US federal agency the Bureau of Land Management (BLM) has said it will keep open land designated for solar projects for future development despite its failed bid last week.
A spokeswoman for the body has stated that land offered in Colorado and other western US states as Solar Energy Zones “will still be available for competitive solar energy development”, despite a public auction held on Thursday for three parcels of land across two SEZs ending with no bids being put forward.
In an emailed response to an enquiry by PV Tech, spokeswoman Vanessa Lacayo reiterated the commitment of BLM to “make renewable energy development available on public lands”.
According to Lacayo, a March 2013 solicitation held by BLM resulted in nine applications and 27 inquiries or expressions of interest.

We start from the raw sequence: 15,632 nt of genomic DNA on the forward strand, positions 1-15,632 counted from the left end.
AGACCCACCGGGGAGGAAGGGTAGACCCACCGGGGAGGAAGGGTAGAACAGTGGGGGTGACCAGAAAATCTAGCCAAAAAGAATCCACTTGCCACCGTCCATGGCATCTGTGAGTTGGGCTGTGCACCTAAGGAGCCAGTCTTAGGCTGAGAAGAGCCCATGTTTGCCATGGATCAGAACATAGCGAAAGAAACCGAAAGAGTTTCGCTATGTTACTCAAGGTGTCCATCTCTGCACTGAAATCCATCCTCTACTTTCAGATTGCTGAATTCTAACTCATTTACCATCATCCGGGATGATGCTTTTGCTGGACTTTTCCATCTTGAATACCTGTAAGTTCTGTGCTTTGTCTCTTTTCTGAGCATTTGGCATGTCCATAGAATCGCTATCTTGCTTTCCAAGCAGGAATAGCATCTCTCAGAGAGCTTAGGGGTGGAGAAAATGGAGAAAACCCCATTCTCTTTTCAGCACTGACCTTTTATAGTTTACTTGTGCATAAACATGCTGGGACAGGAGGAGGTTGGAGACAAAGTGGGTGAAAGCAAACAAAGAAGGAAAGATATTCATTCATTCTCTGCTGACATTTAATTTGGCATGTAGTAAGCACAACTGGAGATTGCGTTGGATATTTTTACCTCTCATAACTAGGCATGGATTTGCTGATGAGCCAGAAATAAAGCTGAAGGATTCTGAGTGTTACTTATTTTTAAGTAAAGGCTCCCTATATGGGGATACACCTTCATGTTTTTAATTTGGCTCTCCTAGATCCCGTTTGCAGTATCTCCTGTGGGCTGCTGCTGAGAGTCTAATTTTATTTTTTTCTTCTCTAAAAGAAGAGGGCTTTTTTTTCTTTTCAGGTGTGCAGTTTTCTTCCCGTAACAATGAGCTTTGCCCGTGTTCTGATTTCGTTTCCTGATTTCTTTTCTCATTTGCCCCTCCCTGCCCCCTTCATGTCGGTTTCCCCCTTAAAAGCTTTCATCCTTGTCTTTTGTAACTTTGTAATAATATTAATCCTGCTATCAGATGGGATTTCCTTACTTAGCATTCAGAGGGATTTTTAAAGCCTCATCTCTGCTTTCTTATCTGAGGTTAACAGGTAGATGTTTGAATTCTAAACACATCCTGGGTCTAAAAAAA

It is still not clear why no bids were received at all at last week’s event. Lacayo was so far only able to state that BLM would “evaluate” the auction.
Industry figures quoted last week in the Denver Post regional newspaper gave possible reasons for the no-show, including a lack of clarity in the regulatory framework of the auction and procurement process and a general market uncertainty.
In response to these opinions, Vanessa Lacayo stated that she “really can't speak on behalf of industry”, but said BLM would continue to look at future opportunities in Colorado and other western states to offer lands in Solar Energy Zones for future development.
In her response, Lacayo also pointed to 47 solar, wind and geothermal projects approved by BLM for construction on public lands since 2009 in addition to the creation of SEZs, including the “associated transmission corridors and infrastructure to connect to established power grids”, which have often been the stumbling block preventing large-scale renewable generation projects from going ahead in other territories. The 47 projects – when completed – would total over 13.3GW, powering over 4.6 million homes and providing around 19,000 jobs in the construction and operation of facilities.